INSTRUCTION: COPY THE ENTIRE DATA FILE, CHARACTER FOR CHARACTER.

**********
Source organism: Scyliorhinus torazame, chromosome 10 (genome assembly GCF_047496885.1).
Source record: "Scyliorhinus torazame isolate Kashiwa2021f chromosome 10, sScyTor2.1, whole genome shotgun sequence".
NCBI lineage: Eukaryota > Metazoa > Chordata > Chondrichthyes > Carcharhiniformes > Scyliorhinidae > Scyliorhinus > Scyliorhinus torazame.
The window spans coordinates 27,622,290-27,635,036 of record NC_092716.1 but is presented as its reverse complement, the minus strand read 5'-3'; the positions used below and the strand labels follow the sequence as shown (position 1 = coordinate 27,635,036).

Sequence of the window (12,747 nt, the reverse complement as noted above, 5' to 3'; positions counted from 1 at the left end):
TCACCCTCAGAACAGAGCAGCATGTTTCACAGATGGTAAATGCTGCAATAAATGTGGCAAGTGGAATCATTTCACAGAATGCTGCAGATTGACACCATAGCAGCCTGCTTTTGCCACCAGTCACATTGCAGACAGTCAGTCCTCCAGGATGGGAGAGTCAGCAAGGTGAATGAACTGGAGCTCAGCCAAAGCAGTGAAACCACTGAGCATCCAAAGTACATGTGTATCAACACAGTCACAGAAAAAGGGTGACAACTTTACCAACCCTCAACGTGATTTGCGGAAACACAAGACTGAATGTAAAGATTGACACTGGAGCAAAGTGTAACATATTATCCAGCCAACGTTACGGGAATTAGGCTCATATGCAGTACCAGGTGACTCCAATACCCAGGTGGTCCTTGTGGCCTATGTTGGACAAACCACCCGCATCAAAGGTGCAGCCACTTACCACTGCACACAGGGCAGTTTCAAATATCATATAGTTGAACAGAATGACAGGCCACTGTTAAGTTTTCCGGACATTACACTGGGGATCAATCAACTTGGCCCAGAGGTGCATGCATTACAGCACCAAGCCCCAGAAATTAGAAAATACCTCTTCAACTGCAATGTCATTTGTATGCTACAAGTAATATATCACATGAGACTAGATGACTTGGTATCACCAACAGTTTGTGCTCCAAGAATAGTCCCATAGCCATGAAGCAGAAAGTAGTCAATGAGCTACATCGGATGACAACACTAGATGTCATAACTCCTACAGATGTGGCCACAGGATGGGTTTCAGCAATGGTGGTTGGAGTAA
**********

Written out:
Source organism: Scyliorhinus torazame, chromosome 10 (genome assembly GCF_047496885.1).
Source record: "Scyliorhinus torazame isolate Kashiwa2021f chromosome 10, sScyTor2.1, whole genome shotgun sequence".
NCBI lineage: Eukaryota > Metazoa > Chordata > Chondrichthyes > Carcharhiniformes > Scyliorhinidae > Scyliorhinus > Scyliorhinus torazame.
The window spans coordinates 27,622,290-27,635,036 of record NC_092716.1 but is presented as its reverse complement, the minus strand read 5'-3'; the positions used below and the strand labels follow the sequence as shown (position 1 = coordinate 27,635,036).

Sequence of the window (12,747 nt, the reverse complement as noted above, 5' to 3'; positions counted from 1 at the left end):
TCACCCTCAGAACAGAGCAGCATGTTTCACAGATGGTAAATGCTGCAATAAATGTGGCAAGTGGAATCATTTCACAGAATGCTGCAGATTGACACCATAGCAGCCTGCTTTTGCCACCAGTCACATTGCAGACAGTCAGTCCTCCAGGATGGGAGAGTCAGCAAGGTGAATGAACTGGAGCTCAGCCAAAGCAGTGAAACCACTGAGCATCCAAAGTACATGTGTATCAACACAGTCACAGAAAAAGGGTGACAACTTTACCAACCCTCAACGTGATTTGCGGAAACACAAGACTGAATGTAAAGATTGACACTGGAGCAAAGTGTAACATATTATCCAGCCAACGTTACGGGAATTAGGCTCATATGCAGTACCAGGTGACTCCAATACCCAGGTGGTCCTTGTGGCCTATGTTGGACAAACCACCCGCATCAAAGGTGCAGCCACTTACCACTGCACACAGGGCAGTTTCAAATATCATATAGTTGAACAGAATGACAGGCCACTGTTAAGTTTTCCGGACATTACACTGGGGATCAATCAACTTGGCCCAGAGGTGCATGCATTACAGCACCAAGCCCCAGAAATTAGAAAATACCTCTTCAACTGCAATGTCATTTGTATGCTACAAGTAATATATCACATGAGACTAGATGACTTGGTATCACCAACAGTTTGTGCTCCAAGAATAGTCCCATAGCCATGAAGCAGAAAGTAGTCAATGAGCTACATCGGATGACAACACTAGATGTCATAACTCCTACAGATGTGGCCACAGGATGGGTTTCAGCAATGGTGGTTGGAGTAA